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Tuesday, 5 June, 2001, 16:03 GMT 17:03 UK
Fears for tourism in Nepal
Fishtail mountain
The Himalayas are a major draw for trekkers
The violence which erupted in Nepal since the killing of most of the royal family last Friday is threatening to affect the country's vital tourism industry.


Our holiday was destroyed

American tourist
Every year around 500,000 people visit Nepal, famed for the world's highest mountain, Everest. It is an especially popular destination for backpackers.

The United States and Britain have issued travel warnings, while Japan and Australia have advised their citizens to stay inside, away from street protests.

Some tour operators from India, which provides almost one-third of Nepal's visitors, were concerned that trade might take some time to return to normal.

Agents in Japan and Singapore, however, said they had not seen much disruption because the crisis had come at the beginning of the rainy season.

Tourism facts
500,000 visitors a year
250,000 local people benefit
Almost 4% of GDP
15% of foreign exchange earnings
Nepalese officials tried to play down the industry's difficulties.

Tourism ministry official Shankar Prasad Koirala said that Nepal was "still the safest destination" for visitors.

But BBC correspondent Jill McGivering says many travellers are having a hard time changing their travel plans because of the disturbances.

Stranded

Several tour companies have cancelled trips, and some tourists already in the kingdom have been stranded because of a curfew and a ban on traffic through the capital.


Nepal is still the safest destination for visitors

Nepalese tourism official
"Our holiday was destroyed," said Travis Hensley from the American state of Alabama.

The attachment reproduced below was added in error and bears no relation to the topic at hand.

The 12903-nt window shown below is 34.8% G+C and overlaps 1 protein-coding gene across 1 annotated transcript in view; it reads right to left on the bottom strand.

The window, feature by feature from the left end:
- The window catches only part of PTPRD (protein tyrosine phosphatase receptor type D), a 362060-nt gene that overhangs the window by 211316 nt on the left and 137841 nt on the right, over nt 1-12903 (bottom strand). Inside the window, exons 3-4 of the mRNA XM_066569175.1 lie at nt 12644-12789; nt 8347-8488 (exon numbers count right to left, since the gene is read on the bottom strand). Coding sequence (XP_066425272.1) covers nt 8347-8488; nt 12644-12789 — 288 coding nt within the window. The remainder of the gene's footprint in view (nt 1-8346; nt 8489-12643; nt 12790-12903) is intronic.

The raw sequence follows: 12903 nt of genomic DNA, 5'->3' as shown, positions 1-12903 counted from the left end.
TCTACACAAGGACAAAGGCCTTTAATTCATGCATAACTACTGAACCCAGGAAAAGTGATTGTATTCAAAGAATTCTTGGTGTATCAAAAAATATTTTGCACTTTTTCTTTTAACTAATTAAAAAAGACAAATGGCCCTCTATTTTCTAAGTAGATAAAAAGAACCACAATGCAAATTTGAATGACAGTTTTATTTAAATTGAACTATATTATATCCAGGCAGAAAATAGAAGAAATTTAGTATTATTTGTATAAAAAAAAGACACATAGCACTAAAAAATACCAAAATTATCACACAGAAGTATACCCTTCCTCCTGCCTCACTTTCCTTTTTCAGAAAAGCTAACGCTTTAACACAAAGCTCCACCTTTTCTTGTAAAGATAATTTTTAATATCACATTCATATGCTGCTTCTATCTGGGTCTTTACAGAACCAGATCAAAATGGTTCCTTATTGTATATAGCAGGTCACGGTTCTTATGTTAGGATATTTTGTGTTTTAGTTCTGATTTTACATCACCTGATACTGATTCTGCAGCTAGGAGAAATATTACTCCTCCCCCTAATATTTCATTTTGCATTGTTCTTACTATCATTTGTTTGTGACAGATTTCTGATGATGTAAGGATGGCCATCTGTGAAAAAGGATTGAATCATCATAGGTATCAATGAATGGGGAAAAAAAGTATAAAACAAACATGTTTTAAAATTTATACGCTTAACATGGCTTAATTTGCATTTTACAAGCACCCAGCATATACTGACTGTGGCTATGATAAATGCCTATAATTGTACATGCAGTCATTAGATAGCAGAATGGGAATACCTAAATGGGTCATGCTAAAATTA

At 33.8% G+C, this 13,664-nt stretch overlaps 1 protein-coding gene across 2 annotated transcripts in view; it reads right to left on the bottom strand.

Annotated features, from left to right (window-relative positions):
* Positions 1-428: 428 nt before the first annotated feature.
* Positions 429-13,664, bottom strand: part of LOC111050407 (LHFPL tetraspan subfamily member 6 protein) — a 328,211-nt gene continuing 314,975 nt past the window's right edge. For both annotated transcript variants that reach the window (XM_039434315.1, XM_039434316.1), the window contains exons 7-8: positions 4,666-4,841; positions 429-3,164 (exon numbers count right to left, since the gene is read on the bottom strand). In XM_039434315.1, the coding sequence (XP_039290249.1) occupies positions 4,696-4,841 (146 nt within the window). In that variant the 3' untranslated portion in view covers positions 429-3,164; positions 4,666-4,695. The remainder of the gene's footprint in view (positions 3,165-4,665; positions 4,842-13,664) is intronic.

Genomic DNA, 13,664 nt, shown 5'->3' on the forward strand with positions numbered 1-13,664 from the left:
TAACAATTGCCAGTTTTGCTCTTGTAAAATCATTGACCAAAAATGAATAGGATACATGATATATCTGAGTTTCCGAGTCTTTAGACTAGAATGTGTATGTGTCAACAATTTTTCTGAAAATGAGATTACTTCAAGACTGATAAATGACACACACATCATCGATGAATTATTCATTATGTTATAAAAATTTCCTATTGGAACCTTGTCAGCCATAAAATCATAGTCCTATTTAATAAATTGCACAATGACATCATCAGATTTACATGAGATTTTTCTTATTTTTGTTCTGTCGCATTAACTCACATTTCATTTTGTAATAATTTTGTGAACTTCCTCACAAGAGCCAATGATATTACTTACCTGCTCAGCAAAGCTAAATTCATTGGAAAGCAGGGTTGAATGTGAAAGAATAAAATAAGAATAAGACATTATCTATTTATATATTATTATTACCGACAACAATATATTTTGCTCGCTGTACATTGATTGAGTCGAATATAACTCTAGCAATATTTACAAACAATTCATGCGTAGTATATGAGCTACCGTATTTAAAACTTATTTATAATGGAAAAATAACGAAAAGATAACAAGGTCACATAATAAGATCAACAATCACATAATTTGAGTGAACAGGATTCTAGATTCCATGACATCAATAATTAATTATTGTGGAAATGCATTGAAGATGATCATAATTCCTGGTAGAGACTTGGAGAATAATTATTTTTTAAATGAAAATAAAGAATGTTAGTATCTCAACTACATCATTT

"We are just a little nervous but we are not feeling scared as yet," he added. "We are biding our time and hope to get out soon."

Others were more fortunate.

"With everything that's been happening and the fact that things are really tense and fraught on the streets... we're really glad that we're leaving," said Helen, who has been trekking in Nepal for the last three weeks.

Promotion

Nepal launched a three-month tourism promotion campaign in May, directed especially at Indian visitors.

Indian tourist numbers had been dropping since the hijacking of an Indian Airlines plane from Kathmandu in 1999 by Islamist guerrillas.

Also, Maoist rebels have been waging a guerrilla campaign in some areas of Nepal since 1996, and there are fears that current instability could lead to an upsurge in rebel activity.


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See also:

05 Jun 01 | South Asia
04 Jun 01 | South Asia
04 Jun 01 | Media reports
02 Jun 01 | South Asia
04 Jun 01 | South Asia
04 Jun 01 | South Asia
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